Readers from 74 countries cast 2,356 votes, with 73% of voters based in the US. Of those who voted, 65% said that they opposed physician assisted suicide.
Numerous similar polls have been carried out over the years by different organisations, and it is inherently difficult to get a true picture of opinion – the selection of people who vote may not be a true representation of the wider population and, as the authors themselves admit, “online voting … is prone to bias and is likely not to be scientifically valid.”
The poll was conducted as part of a wider online debate initiated by the journal earlier this year, based around the hypothetical case of a 72-year-old man in Oregon who was receiving palliative care for metastatic pancreatic cancer and was contemplating physician-assisted suicide.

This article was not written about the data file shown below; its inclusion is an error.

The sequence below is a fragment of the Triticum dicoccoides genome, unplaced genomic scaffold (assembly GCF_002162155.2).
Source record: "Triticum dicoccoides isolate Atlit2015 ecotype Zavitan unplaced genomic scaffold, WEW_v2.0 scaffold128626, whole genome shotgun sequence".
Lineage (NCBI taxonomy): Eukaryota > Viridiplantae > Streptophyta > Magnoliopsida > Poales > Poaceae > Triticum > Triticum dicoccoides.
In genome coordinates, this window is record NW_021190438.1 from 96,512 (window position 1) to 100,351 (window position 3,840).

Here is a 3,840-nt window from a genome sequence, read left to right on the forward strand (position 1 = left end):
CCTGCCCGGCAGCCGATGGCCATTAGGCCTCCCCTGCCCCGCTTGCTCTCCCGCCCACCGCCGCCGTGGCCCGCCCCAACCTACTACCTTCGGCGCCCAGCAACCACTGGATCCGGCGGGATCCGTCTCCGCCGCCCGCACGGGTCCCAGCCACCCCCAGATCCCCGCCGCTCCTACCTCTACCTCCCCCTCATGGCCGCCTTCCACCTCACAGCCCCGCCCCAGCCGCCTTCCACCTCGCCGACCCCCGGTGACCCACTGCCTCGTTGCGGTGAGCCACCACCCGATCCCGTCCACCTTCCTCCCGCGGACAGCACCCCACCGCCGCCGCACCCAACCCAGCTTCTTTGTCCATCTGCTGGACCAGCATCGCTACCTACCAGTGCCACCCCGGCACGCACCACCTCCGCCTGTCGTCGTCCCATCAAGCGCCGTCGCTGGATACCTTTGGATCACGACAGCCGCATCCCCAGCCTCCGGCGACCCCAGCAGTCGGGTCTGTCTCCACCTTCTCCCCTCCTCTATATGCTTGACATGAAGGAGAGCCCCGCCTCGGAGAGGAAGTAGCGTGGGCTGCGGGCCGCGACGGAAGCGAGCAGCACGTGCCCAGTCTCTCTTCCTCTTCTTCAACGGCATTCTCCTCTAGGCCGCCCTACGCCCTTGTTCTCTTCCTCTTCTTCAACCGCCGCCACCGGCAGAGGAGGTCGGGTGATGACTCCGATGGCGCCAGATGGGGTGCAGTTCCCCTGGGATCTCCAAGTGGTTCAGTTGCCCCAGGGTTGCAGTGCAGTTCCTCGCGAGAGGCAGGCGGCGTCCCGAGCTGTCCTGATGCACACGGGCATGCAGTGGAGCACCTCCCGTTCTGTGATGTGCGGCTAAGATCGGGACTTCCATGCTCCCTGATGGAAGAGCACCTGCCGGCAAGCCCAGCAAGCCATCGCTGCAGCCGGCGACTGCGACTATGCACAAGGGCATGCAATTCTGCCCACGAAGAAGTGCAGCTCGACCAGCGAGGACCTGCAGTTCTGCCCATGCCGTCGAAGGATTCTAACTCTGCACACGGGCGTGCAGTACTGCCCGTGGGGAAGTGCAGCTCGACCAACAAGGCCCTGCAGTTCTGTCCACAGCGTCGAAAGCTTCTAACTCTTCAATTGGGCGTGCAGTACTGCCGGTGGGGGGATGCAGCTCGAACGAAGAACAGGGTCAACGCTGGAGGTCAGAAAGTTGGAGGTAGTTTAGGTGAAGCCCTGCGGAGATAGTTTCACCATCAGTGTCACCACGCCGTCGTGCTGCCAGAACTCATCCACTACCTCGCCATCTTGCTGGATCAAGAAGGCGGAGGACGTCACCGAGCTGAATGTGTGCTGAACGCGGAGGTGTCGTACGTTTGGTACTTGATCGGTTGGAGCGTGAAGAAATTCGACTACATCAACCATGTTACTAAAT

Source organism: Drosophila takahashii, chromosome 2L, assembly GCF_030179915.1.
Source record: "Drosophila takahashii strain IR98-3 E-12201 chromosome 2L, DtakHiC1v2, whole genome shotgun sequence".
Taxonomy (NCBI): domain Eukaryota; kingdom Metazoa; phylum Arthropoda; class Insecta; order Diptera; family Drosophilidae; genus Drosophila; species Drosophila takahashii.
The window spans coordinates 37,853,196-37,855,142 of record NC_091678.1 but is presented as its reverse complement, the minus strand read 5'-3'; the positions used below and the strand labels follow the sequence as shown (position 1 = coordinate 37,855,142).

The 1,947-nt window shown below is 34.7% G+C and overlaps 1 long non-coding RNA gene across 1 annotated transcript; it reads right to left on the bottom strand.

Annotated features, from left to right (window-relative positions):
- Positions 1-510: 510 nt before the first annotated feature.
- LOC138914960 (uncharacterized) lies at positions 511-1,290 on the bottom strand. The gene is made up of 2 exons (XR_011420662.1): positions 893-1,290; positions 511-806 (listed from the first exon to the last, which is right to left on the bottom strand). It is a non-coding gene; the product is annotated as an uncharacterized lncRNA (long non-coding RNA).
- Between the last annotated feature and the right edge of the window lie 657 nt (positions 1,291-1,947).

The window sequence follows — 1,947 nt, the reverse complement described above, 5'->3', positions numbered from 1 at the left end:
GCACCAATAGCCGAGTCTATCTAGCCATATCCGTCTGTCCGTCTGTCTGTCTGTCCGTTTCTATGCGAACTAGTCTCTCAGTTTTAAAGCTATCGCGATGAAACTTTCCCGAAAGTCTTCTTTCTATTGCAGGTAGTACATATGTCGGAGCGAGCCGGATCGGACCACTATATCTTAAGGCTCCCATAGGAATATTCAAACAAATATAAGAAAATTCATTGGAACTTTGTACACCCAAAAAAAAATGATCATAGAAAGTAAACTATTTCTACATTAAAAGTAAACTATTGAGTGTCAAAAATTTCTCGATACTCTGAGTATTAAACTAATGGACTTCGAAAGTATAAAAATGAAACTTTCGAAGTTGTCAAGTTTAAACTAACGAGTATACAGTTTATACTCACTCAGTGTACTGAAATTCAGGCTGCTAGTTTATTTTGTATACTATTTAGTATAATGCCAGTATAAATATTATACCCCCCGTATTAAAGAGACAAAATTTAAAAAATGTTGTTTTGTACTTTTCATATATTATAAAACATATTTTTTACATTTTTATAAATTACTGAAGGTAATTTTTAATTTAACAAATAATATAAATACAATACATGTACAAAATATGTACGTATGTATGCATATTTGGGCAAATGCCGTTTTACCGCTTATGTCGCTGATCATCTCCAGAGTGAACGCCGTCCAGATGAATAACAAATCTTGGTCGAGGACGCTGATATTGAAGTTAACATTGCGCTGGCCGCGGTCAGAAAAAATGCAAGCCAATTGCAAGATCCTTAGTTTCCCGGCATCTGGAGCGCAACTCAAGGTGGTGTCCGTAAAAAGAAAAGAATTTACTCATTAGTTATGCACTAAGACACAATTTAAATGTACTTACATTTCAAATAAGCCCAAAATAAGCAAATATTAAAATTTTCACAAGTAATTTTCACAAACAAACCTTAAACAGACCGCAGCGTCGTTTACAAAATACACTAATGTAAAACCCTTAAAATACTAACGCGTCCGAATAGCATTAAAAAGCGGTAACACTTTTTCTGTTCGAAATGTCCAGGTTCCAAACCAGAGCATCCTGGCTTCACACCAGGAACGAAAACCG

Over 200 comments were posted online as part of the debate, which is available to read as part of the open-access article.
While many arguments were put forward both for and against physician assisted suicide, commentators on both sides agreed on the importance of palliative care, including hospices, for helping terminally ill patients manage their symptoms, both physical and psychological.